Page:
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Oklahoma Bill Would Reduce Sentences For Some Non-Violent Crimes

Flickr / Wesley Fryer

The Oklahoma House approved legislation on Tuesday that reduces sentences for property crimes like larceny and forgery.

Republican Terry O’Donnell of Catoosa authored the bill. He says it will lower the state's overall incarceration rate and the number of women in prison — many of which are convicted for non-violent crimes like writing bad checks.

O'Donnell's office says prison admissions for property crimes grew by almost 30 percent recent years. The average sentence for those convictions has also increased over time.

House Bill 2281 adjusts sentence lengths depending on the dollar value attached to the crime.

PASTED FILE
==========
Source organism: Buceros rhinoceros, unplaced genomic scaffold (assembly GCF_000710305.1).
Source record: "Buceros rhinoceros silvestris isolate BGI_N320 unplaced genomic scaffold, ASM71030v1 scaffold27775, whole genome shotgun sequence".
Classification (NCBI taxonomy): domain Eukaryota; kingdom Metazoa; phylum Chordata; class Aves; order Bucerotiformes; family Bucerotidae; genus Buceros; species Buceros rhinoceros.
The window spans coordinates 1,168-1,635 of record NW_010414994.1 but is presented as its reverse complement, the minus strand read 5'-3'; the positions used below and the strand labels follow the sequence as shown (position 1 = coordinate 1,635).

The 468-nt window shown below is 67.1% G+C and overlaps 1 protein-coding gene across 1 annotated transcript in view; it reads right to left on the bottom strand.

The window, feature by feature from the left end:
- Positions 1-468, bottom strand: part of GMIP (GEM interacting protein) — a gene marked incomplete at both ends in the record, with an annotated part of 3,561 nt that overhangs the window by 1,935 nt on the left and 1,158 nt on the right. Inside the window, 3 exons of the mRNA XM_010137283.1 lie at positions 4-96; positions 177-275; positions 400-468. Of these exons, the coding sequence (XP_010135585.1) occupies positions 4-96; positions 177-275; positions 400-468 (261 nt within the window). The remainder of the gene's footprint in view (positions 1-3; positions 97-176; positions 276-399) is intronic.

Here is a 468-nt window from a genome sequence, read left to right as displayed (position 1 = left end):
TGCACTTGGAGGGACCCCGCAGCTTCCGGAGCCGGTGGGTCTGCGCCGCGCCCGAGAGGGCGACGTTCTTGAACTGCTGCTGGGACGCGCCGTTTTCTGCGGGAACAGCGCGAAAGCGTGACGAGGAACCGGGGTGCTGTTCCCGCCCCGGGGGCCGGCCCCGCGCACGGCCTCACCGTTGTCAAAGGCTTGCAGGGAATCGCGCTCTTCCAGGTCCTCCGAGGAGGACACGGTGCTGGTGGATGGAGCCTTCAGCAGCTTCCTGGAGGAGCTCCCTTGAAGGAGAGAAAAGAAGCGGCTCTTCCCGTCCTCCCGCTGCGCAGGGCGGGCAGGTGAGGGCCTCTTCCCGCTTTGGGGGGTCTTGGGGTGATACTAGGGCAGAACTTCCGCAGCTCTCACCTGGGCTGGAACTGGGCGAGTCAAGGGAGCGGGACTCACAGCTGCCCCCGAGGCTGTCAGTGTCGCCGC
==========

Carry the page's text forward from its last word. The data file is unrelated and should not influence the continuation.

Crimes totaling $1000 or less could only be punishable by one year in prison. The penalty climbs with the dollar amount with a max of 8 years for crimes totaling more than $15,000.

The measure also has harsher punishments for organized shoplifters and repeat offenders.

The measure must now clear the Senate before it goes to the Governor.

Quinton Chandler worked at StateImpact Oklahoma from January 2018 to August 2021, focusing on criminal justice reporting.
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